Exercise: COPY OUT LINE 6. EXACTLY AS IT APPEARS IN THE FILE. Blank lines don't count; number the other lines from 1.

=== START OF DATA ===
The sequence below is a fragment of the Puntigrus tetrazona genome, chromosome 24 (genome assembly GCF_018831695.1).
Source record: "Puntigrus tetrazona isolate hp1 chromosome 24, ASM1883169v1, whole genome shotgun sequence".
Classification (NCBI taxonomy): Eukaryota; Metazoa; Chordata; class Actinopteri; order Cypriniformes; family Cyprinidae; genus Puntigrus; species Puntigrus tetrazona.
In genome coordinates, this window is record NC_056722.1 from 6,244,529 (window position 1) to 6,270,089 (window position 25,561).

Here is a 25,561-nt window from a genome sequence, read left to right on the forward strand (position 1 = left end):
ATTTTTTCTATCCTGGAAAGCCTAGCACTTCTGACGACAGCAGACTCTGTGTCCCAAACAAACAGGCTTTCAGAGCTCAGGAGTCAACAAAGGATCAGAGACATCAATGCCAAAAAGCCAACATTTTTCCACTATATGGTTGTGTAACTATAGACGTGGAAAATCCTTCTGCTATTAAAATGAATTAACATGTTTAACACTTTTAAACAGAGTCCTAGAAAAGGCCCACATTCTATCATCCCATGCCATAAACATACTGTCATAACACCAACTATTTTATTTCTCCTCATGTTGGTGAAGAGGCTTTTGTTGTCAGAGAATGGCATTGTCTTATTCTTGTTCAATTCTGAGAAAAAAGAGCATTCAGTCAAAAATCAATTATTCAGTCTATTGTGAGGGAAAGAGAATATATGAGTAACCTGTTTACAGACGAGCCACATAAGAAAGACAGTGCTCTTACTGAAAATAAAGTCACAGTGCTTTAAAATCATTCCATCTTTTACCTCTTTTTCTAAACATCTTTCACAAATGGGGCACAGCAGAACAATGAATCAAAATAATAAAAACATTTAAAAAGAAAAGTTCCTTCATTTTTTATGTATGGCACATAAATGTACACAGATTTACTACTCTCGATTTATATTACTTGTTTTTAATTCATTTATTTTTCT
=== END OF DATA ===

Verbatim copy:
ATTTTTTCTATCCTGGAAAGCCTAGCACTTCTGACGACAGCAGACTCTGTGTCCCAAACAAACAGGCTTTCAGAGCTCAGGAGTCAACAAAGGATCAGAGACATCAATGCCAAAAAGCCAACATTTTTCCACTATATGGTTGTGTAACTATAGACGTGGAAAATCCTTCTGCTATTAAAATGAATTAACATGTTTAACACTTTTAAACAGAGTCCTAGAAAAGGCCCACATTCTATCATCCCATGCCATAAACATACTGTCATAACACCAACTATTTTATTTCTCCTCATGTTGGTGAAGAGGCTTTTGTTGTCAGAGAATGGCATTGTCTTATTCTTGTTCAATTCTGAGAAAAAAGAGCATTCAGTCAAAAATCAATTATTCAGTCTATTGTGAGGGAAAGAGAATATATGAGTAACCTGTTTACAGACGAGCCACATAAGAAAGACAGTGCTCTTACTGAAAATAAAGTCACAGTGCTTTAAAATCATTCCATCTTTTACCTCTTTTTCTAAACATCTTTCACAAATGGGGCACAGCAGAACAATGAATCAAAATAATAAAAACATTTAAAAAGAAAAGTTCCTTCATTTTTTATGTATGGCACATAAATGTACACAGATTTACTACTCTCGATTTATATTACTTGTTTTTAATTCATTTATTTTTCT